There are few debates that economists take only one side in and trade is one of them. Textbooks argue that trade creates prosperity always and everywhere. Students are required to answer questions on the benefits of trade and the costs of protectionism. There is a strong attempt to give the impression that all economists support free trade and the debate is only between those who understand economics and those who don’t. What is strange about all of this is how shaky the foundations for this belief are. It is mostly reliant on the “Law” of Comparative Advantage, which as I shall discuss, has some very significant flaws. Continue reading “Challenging Economics – Theory Of Comparative Advantage”
I decided to study economics because I wanted to change the world. I wanted to improve people’s lives, particularly the poor and powerless. I wanted to find solutions to the present crisis so that the scourge of mass unemployment no longer haunts us. What I got instead was completely different. My economics textbooks did not deal with important issues like unemployment, recessions and debt. In fact, they barely mentioned them. Instead they are filled with nonsense that has more to do with pushing a free market ideology than describing how the world really works. The Economics Anti-Textbook brilliantly takes apart the mainstream textbooks and their flawed arguments. It clearly and concisely debunks the mainstream myths contained in microeconomics textbooks. It is one of the best economics book I have ever read and essential for any economics student.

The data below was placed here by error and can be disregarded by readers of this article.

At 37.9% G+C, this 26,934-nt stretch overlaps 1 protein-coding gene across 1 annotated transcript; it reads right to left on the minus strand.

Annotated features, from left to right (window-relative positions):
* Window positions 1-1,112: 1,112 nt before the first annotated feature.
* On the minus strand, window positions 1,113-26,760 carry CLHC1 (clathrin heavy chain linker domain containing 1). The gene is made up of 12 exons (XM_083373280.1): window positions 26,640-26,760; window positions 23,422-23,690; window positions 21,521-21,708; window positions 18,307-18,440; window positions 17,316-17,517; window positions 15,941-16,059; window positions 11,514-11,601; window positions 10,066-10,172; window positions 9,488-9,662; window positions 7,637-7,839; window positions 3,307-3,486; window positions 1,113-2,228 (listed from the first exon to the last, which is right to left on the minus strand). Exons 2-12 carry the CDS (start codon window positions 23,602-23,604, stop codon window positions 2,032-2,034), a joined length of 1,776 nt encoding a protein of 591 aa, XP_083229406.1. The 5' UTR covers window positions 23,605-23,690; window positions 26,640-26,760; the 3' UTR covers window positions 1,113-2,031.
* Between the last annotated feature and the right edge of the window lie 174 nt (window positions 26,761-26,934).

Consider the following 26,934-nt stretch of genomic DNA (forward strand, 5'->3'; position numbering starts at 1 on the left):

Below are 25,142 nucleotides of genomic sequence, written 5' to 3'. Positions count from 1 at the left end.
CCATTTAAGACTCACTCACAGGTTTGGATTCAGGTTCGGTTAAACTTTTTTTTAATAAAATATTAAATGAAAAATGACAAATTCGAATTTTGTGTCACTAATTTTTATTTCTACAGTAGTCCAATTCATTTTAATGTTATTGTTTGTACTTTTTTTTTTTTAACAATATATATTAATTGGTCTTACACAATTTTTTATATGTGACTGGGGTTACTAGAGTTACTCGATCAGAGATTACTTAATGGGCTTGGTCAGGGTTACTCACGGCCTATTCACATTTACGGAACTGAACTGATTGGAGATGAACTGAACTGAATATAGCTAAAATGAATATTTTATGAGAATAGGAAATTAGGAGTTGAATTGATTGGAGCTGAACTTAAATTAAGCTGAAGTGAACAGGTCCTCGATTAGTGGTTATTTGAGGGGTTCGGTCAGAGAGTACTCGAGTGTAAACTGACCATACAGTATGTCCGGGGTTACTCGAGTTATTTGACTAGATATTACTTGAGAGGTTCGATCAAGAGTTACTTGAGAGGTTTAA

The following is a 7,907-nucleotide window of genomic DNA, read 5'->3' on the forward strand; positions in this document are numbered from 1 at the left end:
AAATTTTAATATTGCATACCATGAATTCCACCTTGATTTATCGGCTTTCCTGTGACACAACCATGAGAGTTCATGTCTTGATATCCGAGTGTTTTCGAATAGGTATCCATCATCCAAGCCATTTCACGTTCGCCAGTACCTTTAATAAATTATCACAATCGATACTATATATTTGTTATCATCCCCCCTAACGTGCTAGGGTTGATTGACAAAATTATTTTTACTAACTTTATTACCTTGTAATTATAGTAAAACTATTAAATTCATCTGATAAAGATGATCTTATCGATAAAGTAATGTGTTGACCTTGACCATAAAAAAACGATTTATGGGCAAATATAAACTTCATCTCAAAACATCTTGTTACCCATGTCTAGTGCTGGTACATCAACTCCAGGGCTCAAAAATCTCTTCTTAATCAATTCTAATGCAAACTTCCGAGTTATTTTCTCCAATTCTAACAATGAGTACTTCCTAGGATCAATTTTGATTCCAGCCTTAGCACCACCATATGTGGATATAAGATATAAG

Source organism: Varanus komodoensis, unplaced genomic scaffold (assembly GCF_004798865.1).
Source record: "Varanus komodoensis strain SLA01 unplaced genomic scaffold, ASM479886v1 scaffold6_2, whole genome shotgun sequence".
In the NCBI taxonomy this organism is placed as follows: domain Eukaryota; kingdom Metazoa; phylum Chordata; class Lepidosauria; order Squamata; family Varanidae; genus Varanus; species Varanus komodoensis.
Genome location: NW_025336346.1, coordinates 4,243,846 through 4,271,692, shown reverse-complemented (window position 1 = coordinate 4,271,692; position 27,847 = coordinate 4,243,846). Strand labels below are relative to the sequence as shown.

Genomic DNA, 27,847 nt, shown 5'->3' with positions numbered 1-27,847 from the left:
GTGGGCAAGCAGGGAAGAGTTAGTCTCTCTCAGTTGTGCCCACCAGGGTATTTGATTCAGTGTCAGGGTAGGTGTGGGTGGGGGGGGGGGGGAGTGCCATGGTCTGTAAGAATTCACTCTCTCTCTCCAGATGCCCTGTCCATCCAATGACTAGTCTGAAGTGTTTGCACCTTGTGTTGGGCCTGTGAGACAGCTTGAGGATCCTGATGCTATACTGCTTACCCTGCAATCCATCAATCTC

Some people claim that the Great Famine was an act of genocide committed by the British Empire against the Irish people. This theory is most popular among Irish-Americans (who strangely enough are more nationalist than people from Ireland) and on the internet, though it has little if any credence in Ireland. It has been booted out of conspiracy theory land after one of the most respected Irish historians; Tim Pat Coogan supported the allegation in his new book, The Famine Plot. Continue reading “Was The Irish Famine Genocide?”
A friend of mine complained that I didn’t fully understand libertarianism so he recommended “The Machinery Of Freedom” by David Friedman (Milton’s son) (available as a PDF here). This book is well-respected within libertarian circles. It takes a specifically anarcho-capitalist position (my friend is an anarchist) but it spends a great deal discussing libertarianism first. To say I didn’t like the book would be an understatement. It was atrocious. It was a horrendously argued book that relied on straw man arguments, ignoring the middle ground, a complete absence of evidence and mainly stating positions without even attempting to defend them. The only praise I have for the book is that it is mercifully short and easy to read. Continue reading “The Worst Book I Ever Read”